Monday, June 27, 2005

The tenuous life of an artist

This weekend was weird and wild and I loved it. I got to immerse myself in the world of dance. Got to watch it and speak about it and investigate it and breathe it all in. During one discussion someone asked, "But what are they [the artists] thinking?" and the response was "I don't think even they always know that. All we know is that it is very different from what everyone else is thinking. That, I think is the purpose of artists. They think differently from the rest of us."

I like that description.

I'm not sure what to make of the two pieces I saw this past weekend. Both were mesmerizing in there own way yet profoundly sad and rather dark.

I then came across this article about Sarah Michelson this morning. It's sad to think that such a well established artist can barely scrape by. What sort of commentary is that on our societies value system?

FYI: for those who might live in NYC. Sarah Michelson is teaching a couple of classes at the yoga studio The Shala this week and over the 4th of July weekend. I highly recommend you check them out. I know I'll be there. She rarely teaches yoga anymore so this is a great treat. She's the teacher that taught me to "place your hand on your cheek and caress your face as though you were caressing the face of your beloved...then realize that you are."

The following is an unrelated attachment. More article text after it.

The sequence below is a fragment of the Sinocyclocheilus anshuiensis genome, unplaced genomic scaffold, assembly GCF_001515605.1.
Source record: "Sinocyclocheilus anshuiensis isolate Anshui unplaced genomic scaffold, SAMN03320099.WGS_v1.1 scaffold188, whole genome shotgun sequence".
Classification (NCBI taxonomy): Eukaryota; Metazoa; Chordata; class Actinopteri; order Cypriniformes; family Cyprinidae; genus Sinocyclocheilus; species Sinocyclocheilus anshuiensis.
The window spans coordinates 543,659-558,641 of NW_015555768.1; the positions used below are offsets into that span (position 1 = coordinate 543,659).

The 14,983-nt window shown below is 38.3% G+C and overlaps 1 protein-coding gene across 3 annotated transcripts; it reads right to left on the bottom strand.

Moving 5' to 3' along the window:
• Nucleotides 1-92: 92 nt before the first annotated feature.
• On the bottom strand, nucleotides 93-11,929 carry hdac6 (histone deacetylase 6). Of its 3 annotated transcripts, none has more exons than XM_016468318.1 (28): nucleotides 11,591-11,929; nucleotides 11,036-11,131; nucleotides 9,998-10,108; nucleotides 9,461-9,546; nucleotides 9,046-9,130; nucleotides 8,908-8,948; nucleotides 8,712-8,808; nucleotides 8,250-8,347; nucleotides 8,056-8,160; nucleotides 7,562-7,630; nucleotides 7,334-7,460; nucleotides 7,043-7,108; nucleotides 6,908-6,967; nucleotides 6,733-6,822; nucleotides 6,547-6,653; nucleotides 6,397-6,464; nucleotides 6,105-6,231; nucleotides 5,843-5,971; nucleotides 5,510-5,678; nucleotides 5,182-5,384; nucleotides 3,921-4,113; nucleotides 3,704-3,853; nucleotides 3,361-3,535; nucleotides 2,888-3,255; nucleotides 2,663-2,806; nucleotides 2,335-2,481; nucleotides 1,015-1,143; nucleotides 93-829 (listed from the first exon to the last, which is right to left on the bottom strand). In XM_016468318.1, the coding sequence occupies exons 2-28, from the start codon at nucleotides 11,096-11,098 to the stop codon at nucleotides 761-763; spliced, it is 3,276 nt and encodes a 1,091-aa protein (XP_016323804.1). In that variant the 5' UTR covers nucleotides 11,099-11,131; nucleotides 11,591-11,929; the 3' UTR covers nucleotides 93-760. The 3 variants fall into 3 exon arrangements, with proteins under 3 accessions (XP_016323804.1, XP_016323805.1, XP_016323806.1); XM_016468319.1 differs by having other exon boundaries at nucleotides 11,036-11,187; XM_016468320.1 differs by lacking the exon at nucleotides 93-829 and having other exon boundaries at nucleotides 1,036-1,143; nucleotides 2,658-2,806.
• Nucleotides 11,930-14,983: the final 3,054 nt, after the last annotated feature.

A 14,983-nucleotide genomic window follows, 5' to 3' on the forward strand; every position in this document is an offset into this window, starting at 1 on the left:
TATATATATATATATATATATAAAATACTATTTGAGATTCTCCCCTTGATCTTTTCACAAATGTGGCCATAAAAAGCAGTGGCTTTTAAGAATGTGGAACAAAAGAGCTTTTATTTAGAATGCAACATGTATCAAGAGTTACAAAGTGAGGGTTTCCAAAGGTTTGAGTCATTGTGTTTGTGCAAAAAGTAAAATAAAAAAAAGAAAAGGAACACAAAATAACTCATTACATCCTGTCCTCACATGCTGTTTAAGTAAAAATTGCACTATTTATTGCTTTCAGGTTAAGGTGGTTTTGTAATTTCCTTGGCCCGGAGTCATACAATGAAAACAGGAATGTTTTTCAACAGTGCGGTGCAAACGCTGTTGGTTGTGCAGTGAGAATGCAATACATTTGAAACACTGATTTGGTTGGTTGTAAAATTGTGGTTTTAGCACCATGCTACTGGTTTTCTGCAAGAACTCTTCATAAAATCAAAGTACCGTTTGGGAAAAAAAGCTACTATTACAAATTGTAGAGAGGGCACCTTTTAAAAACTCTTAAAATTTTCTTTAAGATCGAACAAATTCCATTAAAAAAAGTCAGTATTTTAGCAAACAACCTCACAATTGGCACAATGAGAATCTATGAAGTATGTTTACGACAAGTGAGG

Copyright 2005 The New York Times Company
The New York Times

June 14, 2005 Tuesday

HEADLINE: Back on the Boards, but Haunted by an Injury and the Rent



Sarah Michelson prides herself on being a survivor, a latchkey kid who crossed an ocean, beat the odds and made a name in New York. As a choreographer, she commands an avid downtown following, wins plum commissions and basks in critical acclaim.

But last winter Ms. Michelson (pronounced MITCH-el-son) suffered a wrenching blow. While rehearsing on Jan. 2, four days before the scheduled opening of her new show, she cracked a bone in her right foot. The injury, she said, was cataclysmic. It forced the cancellation of a three-week run at P.S. 122 in the East Village, costing her troupe an estimated $43,550 in production expenses, theater fees and lost ticket sales.

Now back on her feet, Ms. Michelson plans to return to the stage tomorrow through June 26 for the belated premiere of ''Daylight,'' an abstract work initially conceived as a meditation on urban geography and displacement.

Yet the injury haunts her. It has intensified her already acute sense of stage fright, she said, driven her deeper into debt and weakened her devotion to the art form. ''I really cannot go on this way,'' said Ms. Michelson, 40, who has no health insurance and consequently ran up a $12,000 medical bill. ''I have no money to live on.''

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